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You are a milksop

Ferdinand Mount, 7 May 2020

Providence Lost: The Rise and Fall of Cromwell’s Protectorate 
by Paul Lay.
Head of Zeus, 352 pp., £30, January, 978 1 78185 256 9
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... enjoyable new history of the Protectorate, which collapsed nine months after Cromwell’s death, Paul Lay is bracing and undeceived in his judgments. He is the editor of History Today, and he writes in the best tradition of that magazine, accessible but sound in detail, with an alert eye for the significant details academic historians sometimes slide ...

The Buddha of Suburbia

Hanif Kureishi, 19 February 1987

... up.’ ‘With your father’s wonderful wit too, I see!’ she said. I looked up and saw that Paul, her son, who was at my school but a year older, was sitting at the top of the stairs, behind the bannisters. He was smiling at me. On the way to Cheryl’s I’d deliberately excluded him from my mind. I hadn’t believed that he would be in, that he would ...

Jean-Paul

Alan Hollinghurst, 19 November 1981

Gemini 
by Michel Tournier, translated by Anne Carter.
Collins, 452 pp., £8.95, September 1981, 0 00 221448 2
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The Death of Men 
by Allan Massie.
Bodley Head, 249 pp., £6.50, October 1981, 0 370 30339 3
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Tar Baby 
by Toni Morrison.
Chatto, 309 pp., £6.95, October 1981, 0 7011 2596 9
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... really, does it mean?’ The novel’s meaning emerges from its study of twinship. Jean and Paul Surin are twins so identical that even their father cannot tell them apart: their physical similarity is coupled with an emotional and psychological identification, not of sympathetic reactions but of a shared geminate intuition – a phrase always ...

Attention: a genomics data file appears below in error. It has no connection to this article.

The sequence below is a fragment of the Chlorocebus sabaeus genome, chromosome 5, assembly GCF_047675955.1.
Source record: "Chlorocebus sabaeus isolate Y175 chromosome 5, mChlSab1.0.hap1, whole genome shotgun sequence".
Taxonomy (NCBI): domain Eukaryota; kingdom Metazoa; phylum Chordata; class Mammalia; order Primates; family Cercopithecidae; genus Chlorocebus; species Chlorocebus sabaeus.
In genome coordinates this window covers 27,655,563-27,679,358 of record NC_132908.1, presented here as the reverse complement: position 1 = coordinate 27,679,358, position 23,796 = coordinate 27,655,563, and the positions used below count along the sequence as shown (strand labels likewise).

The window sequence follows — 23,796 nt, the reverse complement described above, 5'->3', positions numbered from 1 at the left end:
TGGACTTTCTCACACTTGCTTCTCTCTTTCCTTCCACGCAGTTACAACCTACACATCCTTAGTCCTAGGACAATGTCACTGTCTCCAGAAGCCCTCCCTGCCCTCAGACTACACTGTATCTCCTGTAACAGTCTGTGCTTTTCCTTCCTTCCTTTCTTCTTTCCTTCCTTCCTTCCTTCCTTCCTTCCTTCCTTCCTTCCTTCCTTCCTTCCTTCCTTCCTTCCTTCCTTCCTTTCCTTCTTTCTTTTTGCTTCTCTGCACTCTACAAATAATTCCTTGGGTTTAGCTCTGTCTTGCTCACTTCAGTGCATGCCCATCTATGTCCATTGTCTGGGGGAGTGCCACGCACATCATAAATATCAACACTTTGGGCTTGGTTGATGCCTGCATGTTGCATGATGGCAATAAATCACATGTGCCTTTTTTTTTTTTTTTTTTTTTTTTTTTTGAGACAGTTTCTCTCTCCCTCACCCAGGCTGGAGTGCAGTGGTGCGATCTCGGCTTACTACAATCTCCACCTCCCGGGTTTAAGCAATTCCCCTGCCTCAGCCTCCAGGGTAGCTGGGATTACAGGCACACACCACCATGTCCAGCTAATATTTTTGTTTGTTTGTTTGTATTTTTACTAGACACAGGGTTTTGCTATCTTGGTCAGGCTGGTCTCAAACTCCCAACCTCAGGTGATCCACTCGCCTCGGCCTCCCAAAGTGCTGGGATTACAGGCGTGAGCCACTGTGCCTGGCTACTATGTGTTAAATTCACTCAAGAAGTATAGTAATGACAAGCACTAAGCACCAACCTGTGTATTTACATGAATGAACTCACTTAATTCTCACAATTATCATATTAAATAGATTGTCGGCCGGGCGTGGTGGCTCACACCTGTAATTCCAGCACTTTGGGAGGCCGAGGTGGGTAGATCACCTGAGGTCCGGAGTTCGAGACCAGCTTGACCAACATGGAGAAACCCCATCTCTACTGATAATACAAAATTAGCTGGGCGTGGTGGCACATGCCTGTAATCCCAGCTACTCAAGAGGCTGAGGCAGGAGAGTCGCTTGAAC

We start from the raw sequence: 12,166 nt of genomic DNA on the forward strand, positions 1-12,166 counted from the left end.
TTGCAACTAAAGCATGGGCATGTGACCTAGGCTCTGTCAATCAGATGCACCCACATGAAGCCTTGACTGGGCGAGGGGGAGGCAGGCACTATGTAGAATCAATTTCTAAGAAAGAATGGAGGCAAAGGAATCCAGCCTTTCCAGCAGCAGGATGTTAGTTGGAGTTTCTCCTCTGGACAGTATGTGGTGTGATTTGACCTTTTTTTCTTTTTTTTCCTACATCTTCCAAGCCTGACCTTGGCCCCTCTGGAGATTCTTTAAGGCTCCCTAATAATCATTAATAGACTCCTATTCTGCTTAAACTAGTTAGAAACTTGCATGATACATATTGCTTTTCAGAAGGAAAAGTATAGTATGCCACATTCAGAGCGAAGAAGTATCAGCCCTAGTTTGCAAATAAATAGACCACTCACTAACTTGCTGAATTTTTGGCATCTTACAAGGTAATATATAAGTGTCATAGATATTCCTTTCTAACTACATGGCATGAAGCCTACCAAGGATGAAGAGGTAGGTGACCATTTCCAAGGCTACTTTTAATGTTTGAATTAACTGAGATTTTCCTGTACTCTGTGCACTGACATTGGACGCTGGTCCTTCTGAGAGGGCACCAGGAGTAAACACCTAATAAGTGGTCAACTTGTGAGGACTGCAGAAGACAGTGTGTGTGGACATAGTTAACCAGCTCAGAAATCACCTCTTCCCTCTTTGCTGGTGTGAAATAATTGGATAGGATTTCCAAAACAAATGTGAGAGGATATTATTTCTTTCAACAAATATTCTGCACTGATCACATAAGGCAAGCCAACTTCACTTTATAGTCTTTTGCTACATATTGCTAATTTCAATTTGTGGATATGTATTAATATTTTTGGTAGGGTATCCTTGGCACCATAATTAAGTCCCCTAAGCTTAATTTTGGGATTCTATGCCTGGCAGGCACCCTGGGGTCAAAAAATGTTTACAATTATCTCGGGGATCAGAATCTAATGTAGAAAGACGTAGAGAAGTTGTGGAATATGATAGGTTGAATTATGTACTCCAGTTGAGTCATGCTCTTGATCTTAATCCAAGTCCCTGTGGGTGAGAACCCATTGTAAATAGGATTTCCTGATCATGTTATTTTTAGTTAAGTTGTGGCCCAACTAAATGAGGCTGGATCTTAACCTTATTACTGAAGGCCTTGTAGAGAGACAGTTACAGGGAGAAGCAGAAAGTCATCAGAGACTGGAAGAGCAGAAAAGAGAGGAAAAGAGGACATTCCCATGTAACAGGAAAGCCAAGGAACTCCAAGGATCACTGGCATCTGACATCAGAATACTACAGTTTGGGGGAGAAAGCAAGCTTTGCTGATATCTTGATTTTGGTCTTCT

War within wars

Paul Addison, 5 November 1992

War, Strategy and International Politics: Essays in Honour of Sir Michael Howard 
edited by Lawrence Freedman, Paul Hayes and Robert O’Neill.
Oxford, 322 pp., £35, July 1992, 0 19 822292 0
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... But Michael Howard belongs to the old school of public historians who sought both to interest a lay audience and instruct them in the ‘lessons of history’. If this takes him into a realm where the arts of rhetoric cut across the kind of analysis expected in the seminar room, and history is employed as a parable to point a contemporary message, he is ...

Paul de Man’s Past

Christopher Norris, 4 February 1988

... title ‘Yale Scholar’s Articles Found in Nazi Paper’. The scholar in question was the late Paul de Man, who had written these pieces during the early Forties before leaving Belgium for America. They were published in Le Soir, a newspaper of pro-Nazi sympathies, and contain many passages that can be read as endorsing what amounts to a collaborationist ...

Thoughts about Boars and Paul Celan

Lawrence Norfolk: The Ways of the Boar, 6 January 2011

... the tale of the hunter who, having caught and decapitated his boar, hung the head in a tree and lay down to rest in its shade. The head fell down and killed him while he slept. The boar is formidable even when dead. Allied to his armament is the boar’s bulk. Sus scrofa, as Linnaeus dubbed him, favours all terrain south of the 57th parallel. Wild boars are ...

The Faster the Better

Paul Driver: Anatomising Mendelssohn, 3 February 2005

Mendelssohn: A Life in Music 
by Larry Todd.
Oxford, 683 pp., £25, October 2003, 0 19 511043 9
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... works – the Songs without Words for piano, the symphonies, above all the choral spectaculars St Paul and Elijah – through which that world could know itself. He was, if reluctantly, an adornment to the Prussian court of Frederick William IV, and a willing favourite of Queen Victoria. Innumerable biographies of all sizes have been published since his ...

At the Coppermill

Paul Myerscough: Simply Botiful, 14 December 2006